Being fit vs. being obsessed

I’m so happy you’ve tuned in once again! This week I’m going to focus on the part of weight loss that might make you cringe a little: exercise. If your goal is to lose weight and tone up, how much exercise is required? How much is too much? What’s better: a fitness class or doing your own thing at the gym?

No more weighting

How much exercise
is too much?

This week I will share some exercises I found helped me to tone up and lose weight, especially during the first couple of years after my initial weight loss. I will also discuss how being fit in mind and body is better than being obsessed with exercise while stressing over the scale.

Fit or fanatic?

My healthy lifestyle inspiration (as I mentioned in my first entry), Suzanne Somers, addresses exercise by telling her readers who are on her eating plan to “be fit, not fanatic.” She encourages “Somersizers” to squeeze in at least 20 minutes of exercise three times a week, in any form: walking, running, dancing, etc. While this is quite a simple approach to fitness, it sure was a step up for someone like me, who hated going to the gym.

When I was 17 and had lost most of the weight, I began using my sister’s manual elliptical at home for 15 minutes whenever I had the chance and motivation. I tried to keep this up at least three times a week, and as I got used to being a bit more active, I increased the time I was on the elliptical as well as the resistance. When I realized working out wasn’t that hard and could actually be fun with good music, I began going to the gym at my university.

Despite some back issues I had, I made going to the gym a part of my new, healthy routine. I stuck to machines like the elliptical, which had easy, controlled movement, something my doctor and physiotherapist highly recommended. I also used controlled weight training machines and light free weights to tone my legs and arms and to build lean muscle mass. Slowly, going to the gym became a necessary and enjoyable part of my week. I even challenged myself and did something I was too intimidated to do as a child: I signed up for some fitness classes.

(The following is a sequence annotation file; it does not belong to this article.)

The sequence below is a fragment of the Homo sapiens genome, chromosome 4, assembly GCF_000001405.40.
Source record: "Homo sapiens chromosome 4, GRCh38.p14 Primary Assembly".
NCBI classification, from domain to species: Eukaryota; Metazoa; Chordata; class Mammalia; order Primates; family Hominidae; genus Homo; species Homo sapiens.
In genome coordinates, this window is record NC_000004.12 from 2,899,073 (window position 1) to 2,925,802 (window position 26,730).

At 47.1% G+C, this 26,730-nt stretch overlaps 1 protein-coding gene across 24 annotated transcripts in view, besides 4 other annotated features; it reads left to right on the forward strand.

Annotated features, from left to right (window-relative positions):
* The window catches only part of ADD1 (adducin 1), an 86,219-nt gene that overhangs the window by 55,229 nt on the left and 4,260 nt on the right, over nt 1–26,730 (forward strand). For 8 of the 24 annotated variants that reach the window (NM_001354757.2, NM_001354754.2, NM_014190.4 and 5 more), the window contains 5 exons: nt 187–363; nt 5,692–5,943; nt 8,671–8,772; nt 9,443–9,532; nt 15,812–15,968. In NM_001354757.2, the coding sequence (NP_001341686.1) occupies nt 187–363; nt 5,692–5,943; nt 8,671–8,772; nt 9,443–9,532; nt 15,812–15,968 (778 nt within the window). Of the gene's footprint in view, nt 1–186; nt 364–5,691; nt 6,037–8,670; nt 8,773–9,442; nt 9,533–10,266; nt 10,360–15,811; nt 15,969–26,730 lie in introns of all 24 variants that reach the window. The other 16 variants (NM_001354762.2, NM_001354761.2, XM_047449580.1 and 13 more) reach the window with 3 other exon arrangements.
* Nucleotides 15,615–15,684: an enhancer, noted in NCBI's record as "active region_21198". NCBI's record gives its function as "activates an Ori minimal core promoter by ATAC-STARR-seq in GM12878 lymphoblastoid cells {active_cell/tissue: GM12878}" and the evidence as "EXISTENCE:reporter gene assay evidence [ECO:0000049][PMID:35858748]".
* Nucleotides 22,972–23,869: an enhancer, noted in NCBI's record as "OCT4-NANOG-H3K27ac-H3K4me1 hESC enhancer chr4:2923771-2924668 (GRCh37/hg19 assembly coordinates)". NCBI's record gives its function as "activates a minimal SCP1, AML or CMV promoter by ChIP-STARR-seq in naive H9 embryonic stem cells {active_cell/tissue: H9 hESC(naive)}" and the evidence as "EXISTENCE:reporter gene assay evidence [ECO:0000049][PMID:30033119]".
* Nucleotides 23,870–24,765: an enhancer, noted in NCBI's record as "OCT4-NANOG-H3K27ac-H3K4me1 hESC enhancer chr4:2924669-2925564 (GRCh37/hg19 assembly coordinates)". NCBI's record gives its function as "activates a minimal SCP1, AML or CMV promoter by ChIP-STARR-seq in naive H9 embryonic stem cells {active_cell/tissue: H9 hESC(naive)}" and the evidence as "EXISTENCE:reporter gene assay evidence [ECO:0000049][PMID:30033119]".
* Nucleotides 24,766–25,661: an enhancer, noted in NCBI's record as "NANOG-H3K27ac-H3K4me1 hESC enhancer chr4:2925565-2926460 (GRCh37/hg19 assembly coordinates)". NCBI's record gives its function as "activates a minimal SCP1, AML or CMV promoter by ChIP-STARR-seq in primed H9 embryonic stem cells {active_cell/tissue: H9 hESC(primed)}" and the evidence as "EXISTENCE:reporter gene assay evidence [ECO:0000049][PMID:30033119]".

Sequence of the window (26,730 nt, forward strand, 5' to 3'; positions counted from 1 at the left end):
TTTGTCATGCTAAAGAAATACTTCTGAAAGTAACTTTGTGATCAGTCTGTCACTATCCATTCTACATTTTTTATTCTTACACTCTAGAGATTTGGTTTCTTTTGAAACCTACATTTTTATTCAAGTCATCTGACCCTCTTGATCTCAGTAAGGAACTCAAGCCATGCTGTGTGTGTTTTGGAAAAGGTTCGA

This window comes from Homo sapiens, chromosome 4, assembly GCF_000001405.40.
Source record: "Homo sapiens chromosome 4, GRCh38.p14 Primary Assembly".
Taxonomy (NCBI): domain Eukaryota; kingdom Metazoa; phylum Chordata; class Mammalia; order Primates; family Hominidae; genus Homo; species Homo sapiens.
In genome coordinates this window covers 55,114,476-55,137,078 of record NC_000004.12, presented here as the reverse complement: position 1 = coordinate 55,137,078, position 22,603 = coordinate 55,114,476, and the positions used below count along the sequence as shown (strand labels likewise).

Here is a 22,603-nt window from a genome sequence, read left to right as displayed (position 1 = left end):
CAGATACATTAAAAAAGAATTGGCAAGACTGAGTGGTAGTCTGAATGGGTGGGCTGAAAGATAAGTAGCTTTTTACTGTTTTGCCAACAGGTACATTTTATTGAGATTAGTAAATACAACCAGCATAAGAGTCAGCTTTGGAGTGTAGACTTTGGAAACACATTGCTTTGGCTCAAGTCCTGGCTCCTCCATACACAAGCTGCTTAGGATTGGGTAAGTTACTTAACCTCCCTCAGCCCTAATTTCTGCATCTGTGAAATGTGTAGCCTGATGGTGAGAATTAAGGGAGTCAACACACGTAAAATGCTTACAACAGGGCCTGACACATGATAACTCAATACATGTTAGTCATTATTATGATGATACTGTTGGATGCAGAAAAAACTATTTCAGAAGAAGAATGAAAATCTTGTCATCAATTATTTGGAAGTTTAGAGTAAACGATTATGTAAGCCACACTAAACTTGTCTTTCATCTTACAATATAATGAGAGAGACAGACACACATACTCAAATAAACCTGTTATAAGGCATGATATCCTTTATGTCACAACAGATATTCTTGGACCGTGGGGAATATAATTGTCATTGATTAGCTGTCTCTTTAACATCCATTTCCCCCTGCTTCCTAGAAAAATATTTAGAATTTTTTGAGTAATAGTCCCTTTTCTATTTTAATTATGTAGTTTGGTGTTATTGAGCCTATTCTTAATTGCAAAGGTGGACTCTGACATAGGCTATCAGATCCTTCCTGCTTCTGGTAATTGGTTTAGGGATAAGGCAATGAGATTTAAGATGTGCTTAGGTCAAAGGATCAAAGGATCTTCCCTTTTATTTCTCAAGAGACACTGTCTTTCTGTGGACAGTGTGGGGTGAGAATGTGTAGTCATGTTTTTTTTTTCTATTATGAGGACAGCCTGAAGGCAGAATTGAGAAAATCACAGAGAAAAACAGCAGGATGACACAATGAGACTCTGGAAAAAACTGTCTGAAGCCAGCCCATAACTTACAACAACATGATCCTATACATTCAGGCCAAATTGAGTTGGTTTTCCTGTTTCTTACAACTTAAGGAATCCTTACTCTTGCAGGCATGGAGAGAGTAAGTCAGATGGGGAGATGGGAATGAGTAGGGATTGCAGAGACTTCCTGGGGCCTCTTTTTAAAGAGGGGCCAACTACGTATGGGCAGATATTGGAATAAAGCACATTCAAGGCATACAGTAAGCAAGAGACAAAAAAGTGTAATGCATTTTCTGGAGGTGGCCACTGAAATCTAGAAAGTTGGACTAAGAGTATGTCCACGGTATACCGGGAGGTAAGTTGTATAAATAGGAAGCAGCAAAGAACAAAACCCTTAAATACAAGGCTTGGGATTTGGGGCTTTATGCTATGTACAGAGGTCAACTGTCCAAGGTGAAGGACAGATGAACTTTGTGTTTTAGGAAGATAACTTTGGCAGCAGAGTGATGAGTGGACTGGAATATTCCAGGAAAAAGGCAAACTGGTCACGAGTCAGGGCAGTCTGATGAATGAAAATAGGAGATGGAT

I decided I needed more variety in my workouts, so I looked for low-impact fitness classes that focused on toning and increasing my core strength (something that’s important for those with back and joint pain). I tried yoga classes and low-intensity step classes. This week, I tried a yoga-lates class (which combines yoga and some Pilates), which is excellent for core strength. All classes as well as my regular gym routine definitely helped me to tone up faster. Seeing my body jiggle less was only a bonus, of course!

How much exercise?

Woman exercising

Again, the question of how much exercise is required remains. I believe I lost the weight and continue to lose weight and tone up with the same approach as Suzanne Somers: Exercise is a necessary part of my weekly routine (at least two to three times a week) because it makes me feel productive, energetic and happier. I’m not just saying that to be preachy or to discourage you by saying there’s no gain without pain (or in this case, loss, not gain), but when it comes to a balanced life — where your mind, belly and jeans are all happy at the same time — exercise is a must.

If you find engaging in physical activity just twice a week is enough for you to feel productive, more toned and happy, that’s great. If you’re like me and require a little bit more — even if it’s simply an after-dinner walk or dancing around the house as you clean — that’s great too. As I always say, it’s all about balance. Find something you will make fit into your routine (and I mean “make fit,” not make excuses for not fitting into your day). To ensure you make the effort to keep up with your exercise, choose an activity you genuinely enjoy. If that means only cycling classes, yoga or dance classes, that’s perfectly fine. If you prefer to go to the gym with your iPod or even take a walk a few times a week, that’s great too.

Now get off the computer, and get moving!

More on weight loss

Balancing the scale: Health, self-confidence, and happiness
Why curves are sexy
Is it good to weigh yourself often?


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